What surprised you about the research findings?

LD: Research in the special issue found that LGBTQ+ individuals were more likely than heterosexual people to adhere to social distancing guidelines. This may not be entirely surprising, given collective experience with the global HIV/AIDS epidemic.

That past experience heightened community buy-in about the importance of public health strategies to curb disease transmission—and contributed to viewing adherence to public health guidelines as more of a collective responsibility than an individual choice.

However, adhering to guidelines was also associated with psychological distress, which underscores the importance of both formal and social support in public health crises.

This issue pulls together data and research that spans the globe. Did the U.S. stand out?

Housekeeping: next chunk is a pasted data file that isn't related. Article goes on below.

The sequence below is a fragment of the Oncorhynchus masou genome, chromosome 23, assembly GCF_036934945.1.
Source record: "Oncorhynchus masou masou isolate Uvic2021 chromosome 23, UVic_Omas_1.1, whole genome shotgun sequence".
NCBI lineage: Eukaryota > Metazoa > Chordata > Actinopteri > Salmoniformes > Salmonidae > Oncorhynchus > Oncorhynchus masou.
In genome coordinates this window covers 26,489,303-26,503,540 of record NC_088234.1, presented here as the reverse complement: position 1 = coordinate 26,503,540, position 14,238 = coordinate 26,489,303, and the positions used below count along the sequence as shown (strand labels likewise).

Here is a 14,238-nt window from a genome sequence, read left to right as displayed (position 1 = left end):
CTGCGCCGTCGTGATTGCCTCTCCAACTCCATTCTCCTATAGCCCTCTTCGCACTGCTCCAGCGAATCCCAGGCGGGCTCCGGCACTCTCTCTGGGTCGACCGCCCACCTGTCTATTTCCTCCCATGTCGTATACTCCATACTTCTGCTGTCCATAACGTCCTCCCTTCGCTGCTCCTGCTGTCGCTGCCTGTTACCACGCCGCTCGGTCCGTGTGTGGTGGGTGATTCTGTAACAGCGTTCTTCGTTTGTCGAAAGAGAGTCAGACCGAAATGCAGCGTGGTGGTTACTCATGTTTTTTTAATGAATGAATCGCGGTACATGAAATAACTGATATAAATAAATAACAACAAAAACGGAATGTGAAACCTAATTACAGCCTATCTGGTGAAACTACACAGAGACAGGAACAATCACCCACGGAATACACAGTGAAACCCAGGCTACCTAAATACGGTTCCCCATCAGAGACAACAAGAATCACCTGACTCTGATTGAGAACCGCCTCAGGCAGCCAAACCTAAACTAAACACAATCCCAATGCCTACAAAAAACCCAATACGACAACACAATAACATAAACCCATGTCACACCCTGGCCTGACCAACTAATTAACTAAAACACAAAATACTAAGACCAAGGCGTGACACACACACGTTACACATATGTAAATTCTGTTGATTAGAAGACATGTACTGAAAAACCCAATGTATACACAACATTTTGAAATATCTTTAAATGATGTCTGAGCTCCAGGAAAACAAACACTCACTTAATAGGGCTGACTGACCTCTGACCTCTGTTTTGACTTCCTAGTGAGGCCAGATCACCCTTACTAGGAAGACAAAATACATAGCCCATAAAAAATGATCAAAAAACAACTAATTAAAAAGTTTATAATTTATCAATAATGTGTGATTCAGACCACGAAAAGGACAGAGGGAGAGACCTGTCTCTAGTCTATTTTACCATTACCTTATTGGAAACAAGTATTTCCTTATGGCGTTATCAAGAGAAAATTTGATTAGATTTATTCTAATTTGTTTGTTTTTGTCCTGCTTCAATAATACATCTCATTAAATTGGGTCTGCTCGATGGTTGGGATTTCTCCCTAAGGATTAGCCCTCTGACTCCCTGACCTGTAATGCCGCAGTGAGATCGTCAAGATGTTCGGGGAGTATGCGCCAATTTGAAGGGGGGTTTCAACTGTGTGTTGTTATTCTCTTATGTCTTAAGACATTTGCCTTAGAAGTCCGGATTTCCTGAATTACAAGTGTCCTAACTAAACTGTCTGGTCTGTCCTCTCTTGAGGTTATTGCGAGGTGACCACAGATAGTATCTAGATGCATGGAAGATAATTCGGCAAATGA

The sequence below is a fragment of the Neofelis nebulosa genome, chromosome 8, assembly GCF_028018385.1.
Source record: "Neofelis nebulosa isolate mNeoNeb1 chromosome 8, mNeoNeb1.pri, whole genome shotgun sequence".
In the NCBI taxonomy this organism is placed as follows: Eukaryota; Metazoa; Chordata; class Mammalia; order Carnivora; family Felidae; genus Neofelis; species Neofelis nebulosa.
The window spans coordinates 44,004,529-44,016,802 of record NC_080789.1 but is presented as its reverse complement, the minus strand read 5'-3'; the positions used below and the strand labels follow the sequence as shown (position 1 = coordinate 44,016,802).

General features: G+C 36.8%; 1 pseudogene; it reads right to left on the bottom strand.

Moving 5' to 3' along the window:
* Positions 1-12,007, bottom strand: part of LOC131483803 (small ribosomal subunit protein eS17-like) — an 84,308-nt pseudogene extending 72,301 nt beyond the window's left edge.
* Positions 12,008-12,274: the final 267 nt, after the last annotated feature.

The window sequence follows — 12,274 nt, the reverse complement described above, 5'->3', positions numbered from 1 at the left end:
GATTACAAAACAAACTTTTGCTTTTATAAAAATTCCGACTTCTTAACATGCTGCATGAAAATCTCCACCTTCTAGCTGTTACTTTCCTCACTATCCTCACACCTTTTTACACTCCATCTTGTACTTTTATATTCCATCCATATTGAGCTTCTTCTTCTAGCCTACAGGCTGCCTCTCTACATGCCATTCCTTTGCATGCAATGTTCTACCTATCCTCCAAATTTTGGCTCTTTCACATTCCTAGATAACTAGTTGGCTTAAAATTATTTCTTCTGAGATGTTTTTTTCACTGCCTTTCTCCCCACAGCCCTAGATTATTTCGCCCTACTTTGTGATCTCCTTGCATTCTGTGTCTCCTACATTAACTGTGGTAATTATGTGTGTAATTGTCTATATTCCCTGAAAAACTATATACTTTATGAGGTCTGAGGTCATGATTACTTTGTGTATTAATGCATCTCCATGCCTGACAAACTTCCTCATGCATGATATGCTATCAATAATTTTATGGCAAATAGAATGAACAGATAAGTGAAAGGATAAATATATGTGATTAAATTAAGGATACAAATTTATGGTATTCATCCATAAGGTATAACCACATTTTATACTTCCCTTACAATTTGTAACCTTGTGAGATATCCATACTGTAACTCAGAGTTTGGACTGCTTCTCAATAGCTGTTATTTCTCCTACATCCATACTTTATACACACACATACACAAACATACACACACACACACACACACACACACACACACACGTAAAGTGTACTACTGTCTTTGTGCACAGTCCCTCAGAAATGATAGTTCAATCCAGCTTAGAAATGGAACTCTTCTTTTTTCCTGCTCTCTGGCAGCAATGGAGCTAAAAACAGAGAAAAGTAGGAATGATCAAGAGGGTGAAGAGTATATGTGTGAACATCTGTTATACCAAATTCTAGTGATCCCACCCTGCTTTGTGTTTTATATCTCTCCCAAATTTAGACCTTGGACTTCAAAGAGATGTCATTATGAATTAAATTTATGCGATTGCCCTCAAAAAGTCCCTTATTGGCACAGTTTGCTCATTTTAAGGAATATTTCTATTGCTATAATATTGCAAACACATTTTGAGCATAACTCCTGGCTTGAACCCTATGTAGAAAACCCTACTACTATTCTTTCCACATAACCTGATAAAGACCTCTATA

LD: I was struck by the commonalities between countries. In particular, studies described the negative impact of losing access to LGBTQ+ positive spaces, reduced access to social support, and concerns about invisibility and potential discrimination.

It was also notable that LGBTQ+ people across countries use technology to connect with community, friends and family more than heterosexual and cisgender groups. This is likely a consequence of being part of a community that is defined by common identity rather than location. So, many LGBTQ+ people already used apps, social media and technology tools to find community before the pandemic.

Health disparities already existed in the LGBTQ+ community. Are we making any progress in closing these gaps?

LD: We were making progress in some ways. For example, research has consistently found that reducing structural stigma—such as the legalization of same-sex marriage—has helped reduce disparities in mental health outcomes.